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Cosmetic ingredient philosophy – the compassionate view.

May 5, 2015

Good morning campers!

I saw this post doing the rounds on Facebook this morning and it instantly spoke to me.  I’ve been feeling like a complete misfit myself over the last few weeks here in Australialand as opinion has dominated the news  on a few issues, pushing a singular and narrow narrative upon us leading me to conclude that there was very much a right and wrong opinion to have about the events of the day.  All I knew was that my exact views were not being catered for at all and if I had to choose I’d have probably been plonked into the wrong bin.  It didn’t feel great but I didn’t feel like compromising my less than black-or-white view point either.

The culture of  being ‘for’ or ‘against’ something feels like its growing and that worries me because it is over-simplistic and quite often emotionally rather than rationally driven – not that emotions aren’t important, emotions are valuable and should be considered but we should also be able to move beyond them, beyond the id.

But that’s the bigger picture,  in terms of the context of cosmetic ingredient philosophy I also see echoes of this mindset.  Some people have become forceful or aggressive in pushing their view of what’s right while disrespecting other perspectives and even seeking out or creating literature that supports their pre-conceived view of the world while bashing down or shutting out anything that opposes it.  This is conformation bias, humans are good at working this way, at trying to justify our current world view as change is costly emotionally, energetically and spiritually.  I know this and I am compassionately accepting of it on a human level but when we take that mind-set and use it to produce news, to push agendas and to support our own rise to ‘internet sensation’ or ‘expert’ or whatever I want to punch someone.  Yes, I have emotions too!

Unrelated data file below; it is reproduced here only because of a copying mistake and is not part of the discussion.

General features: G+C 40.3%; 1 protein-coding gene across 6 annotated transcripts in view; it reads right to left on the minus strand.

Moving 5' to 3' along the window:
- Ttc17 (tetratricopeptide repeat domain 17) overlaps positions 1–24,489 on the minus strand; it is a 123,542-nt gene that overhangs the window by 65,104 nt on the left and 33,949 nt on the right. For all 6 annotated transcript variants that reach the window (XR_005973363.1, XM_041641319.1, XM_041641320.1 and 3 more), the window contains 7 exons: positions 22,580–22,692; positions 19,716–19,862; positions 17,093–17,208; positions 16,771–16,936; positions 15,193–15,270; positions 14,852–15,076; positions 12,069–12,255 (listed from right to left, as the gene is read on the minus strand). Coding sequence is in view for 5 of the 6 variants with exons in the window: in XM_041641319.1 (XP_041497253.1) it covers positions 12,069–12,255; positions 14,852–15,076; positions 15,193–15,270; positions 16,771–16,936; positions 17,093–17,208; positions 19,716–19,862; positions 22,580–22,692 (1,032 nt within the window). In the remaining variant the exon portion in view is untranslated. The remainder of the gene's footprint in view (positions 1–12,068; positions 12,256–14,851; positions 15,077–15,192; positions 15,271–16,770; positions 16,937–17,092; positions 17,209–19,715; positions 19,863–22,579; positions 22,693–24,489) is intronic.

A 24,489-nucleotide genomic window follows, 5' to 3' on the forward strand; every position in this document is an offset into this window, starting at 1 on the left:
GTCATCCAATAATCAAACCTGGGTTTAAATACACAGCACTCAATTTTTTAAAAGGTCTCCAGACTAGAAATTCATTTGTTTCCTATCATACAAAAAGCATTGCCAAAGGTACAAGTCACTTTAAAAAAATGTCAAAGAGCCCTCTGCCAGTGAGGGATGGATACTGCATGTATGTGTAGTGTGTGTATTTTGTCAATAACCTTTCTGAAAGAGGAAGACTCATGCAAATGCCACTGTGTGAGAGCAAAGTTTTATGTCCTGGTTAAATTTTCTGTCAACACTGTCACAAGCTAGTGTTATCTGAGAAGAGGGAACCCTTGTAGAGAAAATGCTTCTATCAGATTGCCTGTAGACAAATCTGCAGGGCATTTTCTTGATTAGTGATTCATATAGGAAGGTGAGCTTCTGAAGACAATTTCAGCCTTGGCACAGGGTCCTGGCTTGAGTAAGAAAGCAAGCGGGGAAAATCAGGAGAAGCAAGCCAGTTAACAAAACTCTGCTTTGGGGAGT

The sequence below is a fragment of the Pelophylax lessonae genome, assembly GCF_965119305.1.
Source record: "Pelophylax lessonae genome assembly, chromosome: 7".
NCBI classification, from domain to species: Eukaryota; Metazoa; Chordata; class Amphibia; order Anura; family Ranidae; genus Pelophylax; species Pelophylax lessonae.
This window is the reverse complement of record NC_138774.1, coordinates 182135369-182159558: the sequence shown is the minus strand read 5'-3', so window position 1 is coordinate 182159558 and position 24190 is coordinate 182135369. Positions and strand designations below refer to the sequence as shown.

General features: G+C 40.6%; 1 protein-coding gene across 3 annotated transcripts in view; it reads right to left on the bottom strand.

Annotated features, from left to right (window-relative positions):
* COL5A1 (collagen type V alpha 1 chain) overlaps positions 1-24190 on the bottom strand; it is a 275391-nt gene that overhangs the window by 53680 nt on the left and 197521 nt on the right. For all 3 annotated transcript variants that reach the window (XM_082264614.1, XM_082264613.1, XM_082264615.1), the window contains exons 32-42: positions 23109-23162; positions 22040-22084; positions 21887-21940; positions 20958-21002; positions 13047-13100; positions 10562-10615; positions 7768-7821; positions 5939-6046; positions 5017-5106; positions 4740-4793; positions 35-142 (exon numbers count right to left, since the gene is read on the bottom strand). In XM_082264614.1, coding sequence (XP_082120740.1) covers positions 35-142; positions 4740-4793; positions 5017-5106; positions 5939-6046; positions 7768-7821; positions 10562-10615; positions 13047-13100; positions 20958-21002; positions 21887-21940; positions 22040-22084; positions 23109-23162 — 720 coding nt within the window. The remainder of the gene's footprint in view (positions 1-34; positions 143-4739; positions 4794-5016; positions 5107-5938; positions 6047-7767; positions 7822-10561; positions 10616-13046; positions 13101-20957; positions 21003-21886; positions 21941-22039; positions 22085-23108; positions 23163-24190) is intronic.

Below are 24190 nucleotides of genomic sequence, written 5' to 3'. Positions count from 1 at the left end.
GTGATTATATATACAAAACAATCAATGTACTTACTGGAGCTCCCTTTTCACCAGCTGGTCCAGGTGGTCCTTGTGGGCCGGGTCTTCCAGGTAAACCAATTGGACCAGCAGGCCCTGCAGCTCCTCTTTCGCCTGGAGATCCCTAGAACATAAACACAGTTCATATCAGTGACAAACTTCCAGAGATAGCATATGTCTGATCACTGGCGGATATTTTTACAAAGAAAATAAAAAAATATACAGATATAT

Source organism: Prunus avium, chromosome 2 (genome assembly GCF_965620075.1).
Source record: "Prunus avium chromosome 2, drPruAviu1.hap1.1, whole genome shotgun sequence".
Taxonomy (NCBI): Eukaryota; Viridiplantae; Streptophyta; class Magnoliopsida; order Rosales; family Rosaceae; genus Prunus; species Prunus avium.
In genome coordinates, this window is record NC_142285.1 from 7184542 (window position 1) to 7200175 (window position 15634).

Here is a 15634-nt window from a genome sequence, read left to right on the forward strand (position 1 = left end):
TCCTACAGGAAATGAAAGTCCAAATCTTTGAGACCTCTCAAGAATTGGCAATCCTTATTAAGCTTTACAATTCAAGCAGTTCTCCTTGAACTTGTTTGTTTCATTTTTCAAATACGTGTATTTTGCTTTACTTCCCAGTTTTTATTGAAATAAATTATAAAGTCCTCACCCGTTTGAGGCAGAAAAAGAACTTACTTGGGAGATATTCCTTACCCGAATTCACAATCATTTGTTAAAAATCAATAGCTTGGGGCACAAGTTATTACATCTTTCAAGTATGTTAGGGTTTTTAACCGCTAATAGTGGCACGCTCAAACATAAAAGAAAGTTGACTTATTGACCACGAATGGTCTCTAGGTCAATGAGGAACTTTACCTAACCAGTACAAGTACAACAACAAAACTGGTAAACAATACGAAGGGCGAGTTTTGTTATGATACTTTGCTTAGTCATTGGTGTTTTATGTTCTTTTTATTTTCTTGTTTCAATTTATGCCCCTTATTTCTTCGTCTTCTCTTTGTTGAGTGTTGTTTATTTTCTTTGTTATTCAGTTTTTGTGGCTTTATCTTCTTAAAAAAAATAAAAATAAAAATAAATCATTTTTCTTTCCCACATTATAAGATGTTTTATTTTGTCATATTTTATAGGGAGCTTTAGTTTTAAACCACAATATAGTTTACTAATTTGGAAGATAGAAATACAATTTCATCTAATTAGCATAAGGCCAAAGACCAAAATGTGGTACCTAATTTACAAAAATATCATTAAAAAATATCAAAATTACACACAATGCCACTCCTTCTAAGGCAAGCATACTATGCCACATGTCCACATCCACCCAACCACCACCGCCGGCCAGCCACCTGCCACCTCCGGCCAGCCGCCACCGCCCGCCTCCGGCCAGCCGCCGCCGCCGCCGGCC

Bearded man philosophy

There are many different ingredient philosophies that exist in the cosmetics market.  Here are some that I work with every day of my life:

  • Organically certified philosophy. Ingredients need to be mainly sourced from those with an origin in organic farming.
  • Natural cosmetics.  Ingredients that are derived mainly or entirely from plant sources rather than synthetics (petrochemical/ silicone etc)
  • Palm oil conscious.  Either avoiding palm oil derived ingredients or using only those that are from certified sustainable sources.
  • Efficacious.  Products that are designed using ingredients specifically chosen to create a desired outcome (anti-bacterial/ anti-inflammatory/ wrinkle reduction or whatever).  The material origin doesn’t so much matter.
  • Hypoallergenic.  Ingredients known for their inertness or low potential for irritation.

My philosophy on ingredient philosophies is that everything has its place and serves its purpose.  Our products are our advocacy, our voices.  When we create a brand and build it with a strong or set ingredient philosophy we are telling people who the detail, the nuts-and-bolts behind our glossy facade matter to us, that we think deeply about these things and consider every step.  I have seen how  a pretty basic moisturiser based on synthetics can soothe the skin of those severely eczema effected and how an organic anti-ageing cream can bring confidence and radiance back to the faces of stressed-out 40 somethings.  I have also seen how a rigid, aggressive and poorly understood ingredient philosophy can check-mate a brand and see its founders fall upon their sword when the realise that everything they thought they knew was not quite as right as they had hoped.  It is always sad.

In business it doesn’t matter what I think about your ingredient philosophy, what matters is how that philosophy is thought through, positioned and supported throughout the life of your brand and I can help with that.  To be compassionate means to meet the philosophy where it sits, to listen, to hear its concerns and to feel its energy.  Every human has a story and every brand philosophy has a reason and who am I to say that reason is invalid or of lesser importance than another?  But then again, who are you to make that judgement either?

Like the beardy man says, life is not about right or wrong, or about winning or loosing, it’s about how you play the game.

Play it with compassion.

Amanda x

 

 

 

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